Library of Congress Hawk Finally Captured

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    NEWSLETTERS

    A female hawk, trapped for almost a week in dome of the reading room of the Library of Congress, is rescued. (Published Wednesday, Jan 26, 2011)

    The elusive "LOC Nest Monster" has met her match.

    The hawk that has been avoiding capture inside the Library of Congress was finally corralled at about 8:30 a.m. Wednesday by bird experts.

    A team of three rescuers -- Kennon Smith, a federally licensed raptor bander who volunteers with the U.S. Fish and Wildlife Service; Linda Moore, Vice President of the Raptor Conservancy of Virginia; and Craig Koppie, an eagle/raptor biologist with the U.S. Fish and Wildlife Service -- used two European starlings to bait and trap the hawk.

    The Library of Congress blog gives a blow-by-blow description of the hunt and catch:

    The team put a pair of starlings – Frick and Frack, according to their owner – in a trap on a ledge inside the dome and waited, hidden beneath a tarp.

    The starlings saw the hawk poised nearby and froze. But the noise of a truck passing by the Jefferson Building startled the pair and caused them to move.

    The motion drew the attention of the hawk: She immediately flew onto the trap, where its talons entangled in the nylon nooses attached to the top of the wire cage.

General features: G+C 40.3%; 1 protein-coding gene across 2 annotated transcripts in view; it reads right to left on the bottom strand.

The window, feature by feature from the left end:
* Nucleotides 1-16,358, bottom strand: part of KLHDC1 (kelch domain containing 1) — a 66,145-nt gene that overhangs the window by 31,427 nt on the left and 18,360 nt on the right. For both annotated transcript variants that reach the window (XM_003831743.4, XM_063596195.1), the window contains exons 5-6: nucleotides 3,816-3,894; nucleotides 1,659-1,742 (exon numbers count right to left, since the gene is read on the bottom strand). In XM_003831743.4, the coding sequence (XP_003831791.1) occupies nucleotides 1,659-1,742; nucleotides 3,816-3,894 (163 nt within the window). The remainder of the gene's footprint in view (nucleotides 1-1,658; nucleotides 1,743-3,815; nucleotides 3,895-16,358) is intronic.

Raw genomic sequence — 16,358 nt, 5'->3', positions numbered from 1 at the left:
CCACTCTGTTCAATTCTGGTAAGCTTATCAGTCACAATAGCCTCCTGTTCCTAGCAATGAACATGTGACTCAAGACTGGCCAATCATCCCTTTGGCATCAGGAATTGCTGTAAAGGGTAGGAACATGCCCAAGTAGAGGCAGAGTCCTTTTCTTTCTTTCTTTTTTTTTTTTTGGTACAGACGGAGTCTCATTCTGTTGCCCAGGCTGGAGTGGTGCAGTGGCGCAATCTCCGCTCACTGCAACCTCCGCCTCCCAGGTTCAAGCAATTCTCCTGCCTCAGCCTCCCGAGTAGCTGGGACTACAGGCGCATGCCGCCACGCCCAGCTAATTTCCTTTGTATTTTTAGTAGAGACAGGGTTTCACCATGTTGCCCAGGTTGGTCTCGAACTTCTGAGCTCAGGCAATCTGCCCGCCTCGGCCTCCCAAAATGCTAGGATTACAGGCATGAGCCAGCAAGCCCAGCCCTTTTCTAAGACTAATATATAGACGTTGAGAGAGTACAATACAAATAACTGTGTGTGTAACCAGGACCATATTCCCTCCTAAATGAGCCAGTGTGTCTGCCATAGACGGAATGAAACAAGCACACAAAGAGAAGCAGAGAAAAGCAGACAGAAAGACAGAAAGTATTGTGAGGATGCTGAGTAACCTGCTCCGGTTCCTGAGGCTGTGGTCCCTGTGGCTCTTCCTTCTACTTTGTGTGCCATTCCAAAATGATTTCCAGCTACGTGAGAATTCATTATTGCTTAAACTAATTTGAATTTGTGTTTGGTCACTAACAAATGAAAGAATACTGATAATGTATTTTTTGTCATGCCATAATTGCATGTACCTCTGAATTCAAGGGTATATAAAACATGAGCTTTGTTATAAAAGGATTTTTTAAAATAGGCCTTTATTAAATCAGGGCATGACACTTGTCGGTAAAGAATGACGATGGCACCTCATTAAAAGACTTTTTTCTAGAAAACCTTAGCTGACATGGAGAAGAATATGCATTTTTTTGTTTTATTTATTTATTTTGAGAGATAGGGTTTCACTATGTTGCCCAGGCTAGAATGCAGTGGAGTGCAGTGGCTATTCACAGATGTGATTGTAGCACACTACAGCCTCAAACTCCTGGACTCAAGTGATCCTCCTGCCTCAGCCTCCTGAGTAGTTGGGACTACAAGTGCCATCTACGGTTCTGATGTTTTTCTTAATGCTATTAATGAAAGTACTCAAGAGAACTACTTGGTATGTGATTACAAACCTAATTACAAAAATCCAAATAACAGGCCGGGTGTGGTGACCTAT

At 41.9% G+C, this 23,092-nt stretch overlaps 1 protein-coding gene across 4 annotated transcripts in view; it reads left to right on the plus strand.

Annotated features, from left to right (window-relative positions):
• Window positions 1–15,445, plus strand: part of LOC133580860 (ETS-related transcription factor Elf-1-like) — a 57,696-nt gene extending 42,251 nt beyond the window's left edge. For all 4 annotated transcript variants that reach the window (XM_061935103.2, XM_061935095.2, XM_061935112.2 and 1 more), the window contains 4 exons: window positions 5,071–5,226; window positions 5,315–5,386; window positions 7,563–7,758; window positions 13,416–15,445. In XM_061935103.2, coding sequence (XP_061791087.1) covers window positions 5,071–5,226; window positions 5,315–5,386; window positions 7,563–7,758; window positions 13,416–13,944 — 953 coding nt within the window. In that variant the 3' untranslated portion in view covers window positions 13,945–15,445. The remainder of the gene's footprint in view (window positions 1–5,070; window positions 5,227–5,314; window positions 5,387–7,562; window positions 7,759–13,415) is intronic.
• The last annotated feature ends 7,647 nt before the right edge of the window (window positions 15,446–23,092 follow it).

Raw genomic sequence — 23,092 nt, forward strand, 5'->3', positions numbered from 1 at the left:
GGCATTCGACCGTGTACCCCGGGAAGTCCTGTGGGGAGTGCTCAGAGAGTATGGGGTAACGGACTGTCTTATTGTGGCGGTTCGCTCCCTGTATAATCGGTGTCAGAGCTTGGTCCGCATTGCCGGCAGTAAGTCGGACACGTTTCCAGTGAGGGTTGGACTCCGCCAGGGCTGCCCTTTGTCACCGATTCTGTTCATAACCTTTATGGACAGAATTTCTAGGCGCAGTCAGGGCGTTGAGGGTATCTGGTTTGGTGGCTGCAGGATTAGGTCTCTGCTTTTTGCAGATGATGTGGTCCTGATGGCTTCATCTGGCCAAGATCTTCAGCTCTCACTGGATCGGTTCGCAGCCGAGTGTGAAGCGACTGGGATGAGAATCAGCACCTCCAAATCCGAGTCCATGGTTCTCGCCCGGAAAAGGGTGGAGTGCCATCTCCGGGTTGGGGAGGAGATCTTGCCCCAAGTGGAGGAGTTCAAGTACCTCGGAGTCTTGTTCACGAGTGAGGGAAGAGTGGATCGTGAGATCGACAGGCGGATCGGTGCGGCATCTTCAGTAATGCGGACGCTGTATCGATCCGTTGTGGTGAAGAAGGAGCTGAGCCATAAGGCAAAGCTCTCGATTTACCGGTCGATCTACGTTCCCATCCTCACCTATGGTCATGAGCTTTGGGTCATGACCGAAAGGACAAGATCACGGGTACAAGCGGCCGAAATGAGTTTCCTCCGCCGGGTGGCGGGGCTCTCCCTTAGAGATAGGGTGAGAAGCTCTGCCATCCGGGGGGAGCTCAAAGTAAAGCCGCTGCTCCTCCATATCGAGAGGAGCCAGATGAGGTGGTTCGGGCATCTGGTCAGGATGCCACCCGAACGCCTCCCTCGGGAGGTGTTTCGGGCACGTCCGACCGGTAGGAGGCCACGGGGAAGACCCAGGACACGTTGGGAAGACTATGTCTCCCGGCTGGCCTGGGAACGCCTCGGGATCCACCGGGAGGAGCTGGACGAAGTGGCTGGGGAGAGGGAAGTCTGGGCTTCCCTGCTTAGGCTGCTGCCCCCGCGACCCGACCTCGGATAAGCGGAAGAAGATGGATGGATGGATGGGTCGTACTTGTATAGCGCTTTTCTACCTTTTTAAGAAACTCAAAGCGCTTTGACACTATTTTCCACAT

The team grabbed the hawk, weighed and banded the bird, then placed it in a covered cardboard carrying box.

    The hawk was taken to the Raptor Conservancy of Virginia for some rehabilitation.  According to the blog, the bird was "somewhat dehydrated and had lost weight" during its time at the LOC. It weighed between 80 and 220 grams less than a normal 8- or 9-month-old hawk.

    The hawk, given the swell nickname by one of our readers, made itself at home inside the Library of Congress' Main Reading Room for about a week.

    Over the weekend the hawk was able to outsmart her captors, who had set a trap. She swooped in and took just enough of the bait late Sunday afternoon and was able to avoid capture.

    Because of the snack, the hawk didn't need to eat again until Tuesday.

    Stay with NBCWashington.com for more information.